Ahead of the General Election on Thursday (December 12), the new Kennel Club manifesto, ‘A Voice for Dogs’, calls on the incoming government to reshape the laws surrounding dog welfare and provide stronger support to their owners.
The wide-ranging, nine-point plan highlights the key issues facing dogs and their owners, and details the legislative changes and measures the Kennel Club says are needed to deliver far greater protection for dogs across the UK.
The manifesto refers to the commitments made by the previous government, after ongoing campaigning by the Kennel Club against the use of electronic collars. After widespread cross-party support and a public consultation, the previous government announced its intention to ban these devices. However, as a result of a High Court legal challenge, which was recently dismissed, this legislation was unable to be introduced before the early dissolution of parliament. With the next government equipped to introduce the ban, the Kennel Club wants to see this implemented without any further delay.
The manifesto also places an emphasis on encouraging responsible dog breeding. The Kennel Club says currently many trustworthy, low-volume home breeders are being deterred from breeding altogether, leaving a void in the market that is likely to be exploited by puppy farmers. It, therefore, recommends removing the burdensome ‘business test’ for breeders who breed one or two litters a year as well as simplifying the steps that breeders of three or four litters need to take in order to get a licence.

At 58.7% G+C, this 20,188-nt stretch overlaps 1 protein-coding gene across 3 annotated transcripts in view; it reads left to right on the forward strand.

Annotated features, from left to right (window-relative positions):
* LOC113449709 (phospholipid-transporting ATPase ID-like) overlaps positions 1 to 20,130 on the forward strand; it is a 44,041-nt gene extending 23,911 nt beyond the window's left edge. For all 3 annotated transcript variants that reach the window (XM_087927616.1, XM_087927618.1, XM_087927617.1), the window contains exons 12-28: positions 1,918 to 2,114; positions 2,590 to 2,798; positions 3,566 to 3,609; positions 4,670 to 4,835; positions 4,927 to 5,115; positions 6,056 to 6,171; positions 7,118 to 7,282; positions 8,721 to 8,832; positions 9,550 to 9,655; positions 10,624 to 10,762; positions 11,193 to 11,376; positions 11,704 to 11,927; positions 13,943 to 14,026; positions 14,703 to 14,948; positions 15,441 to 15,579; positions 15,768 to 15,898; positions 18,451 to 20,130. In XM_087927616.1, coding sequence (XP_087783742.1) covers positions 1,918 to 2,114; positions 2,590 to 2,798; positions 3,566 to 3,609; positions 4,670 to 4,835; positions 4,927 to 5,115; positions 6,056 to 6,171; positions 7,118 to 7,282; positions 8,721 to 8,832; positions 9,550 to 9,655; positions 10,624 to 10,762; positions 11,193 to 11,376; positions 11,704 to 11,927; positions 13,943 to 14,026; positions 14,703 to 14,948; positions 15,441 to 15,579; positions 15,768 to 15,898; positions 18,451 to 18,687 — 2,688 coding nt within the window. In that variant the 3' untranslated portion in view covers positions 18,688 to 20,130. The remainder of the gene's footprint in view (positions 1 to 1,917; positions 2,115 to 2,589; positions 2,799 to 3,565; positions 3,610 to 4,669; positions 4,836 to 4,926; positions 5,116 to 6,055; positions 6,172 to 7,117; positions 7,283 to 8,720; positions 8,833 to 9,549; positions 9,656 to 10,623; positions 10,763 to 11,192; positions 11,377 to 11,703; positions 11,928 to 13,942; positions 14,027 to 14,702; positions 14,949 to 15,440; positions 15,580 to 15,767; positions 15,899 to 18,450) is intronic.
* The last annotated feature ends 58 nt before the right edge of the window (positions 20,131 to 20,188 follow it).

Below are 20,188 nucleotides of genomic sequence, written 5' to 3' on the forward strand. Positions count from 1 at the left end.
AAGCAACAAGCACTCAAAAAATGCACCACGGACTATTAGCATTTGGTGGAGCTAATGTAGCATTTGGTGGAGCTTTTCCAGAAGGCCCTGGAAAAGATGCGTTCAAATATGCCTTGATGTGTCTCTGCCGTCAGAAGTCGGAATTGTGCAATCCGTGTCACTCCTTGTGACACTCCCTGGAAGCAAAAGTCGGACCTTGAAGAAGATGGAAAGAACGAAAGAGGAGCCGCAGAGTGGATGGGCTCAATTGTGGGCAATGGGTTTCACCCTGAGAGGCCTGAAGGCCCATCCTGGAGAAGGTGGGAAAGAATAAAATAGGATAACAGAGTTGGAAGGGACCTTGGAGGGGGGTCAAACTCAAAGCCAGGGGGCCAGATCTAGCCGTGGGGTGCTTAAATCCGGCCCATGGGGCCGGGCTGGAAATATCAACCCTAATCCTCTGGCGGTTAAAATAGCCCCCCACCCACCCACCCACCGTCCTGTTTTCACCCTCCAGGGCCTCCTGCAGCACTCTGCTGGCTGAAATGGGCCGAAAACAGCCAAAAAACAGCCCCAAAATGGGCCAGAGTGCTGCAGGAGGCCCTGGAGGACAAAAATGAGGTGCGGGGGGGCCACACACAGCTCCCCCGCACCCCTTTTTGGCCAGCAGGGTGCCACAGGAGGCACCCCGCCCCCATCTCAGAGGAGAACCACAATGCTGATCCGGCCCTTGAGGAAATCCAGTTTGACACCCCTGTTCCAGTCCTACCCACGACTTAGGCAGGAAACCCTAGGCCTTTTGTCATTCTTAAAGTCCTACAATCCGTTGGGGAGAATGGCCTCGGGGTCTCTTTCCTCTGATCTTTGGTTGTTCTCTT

Empowering owners and their ability to exercise their dogs safely and responsibly is also addressed in the manifesto. The Kennel Club is calling on the government to require local authorities to ensure dog walkers have access to suitable land to exercise their dogs as well as to amend the law to allow owners to challenge the validity of restrictive Public Spaces Protection Orders.
Holly Conway, head of public affairs, said: “Our manifesto highlights the strides that the Kennel Club has made so far in giving a voice to dogs, but most importantly all that still needs to be achieved.
“Prior to the election being called, we welcomed firm commitments concerning shock collars and animal cruelty sentences, and it has been incredibly disappointing that these have been halted. We look forward to working with an incoming government to ensure these previous obligations are prioritised and that further measures are put in place to protect the welfare of dogs.”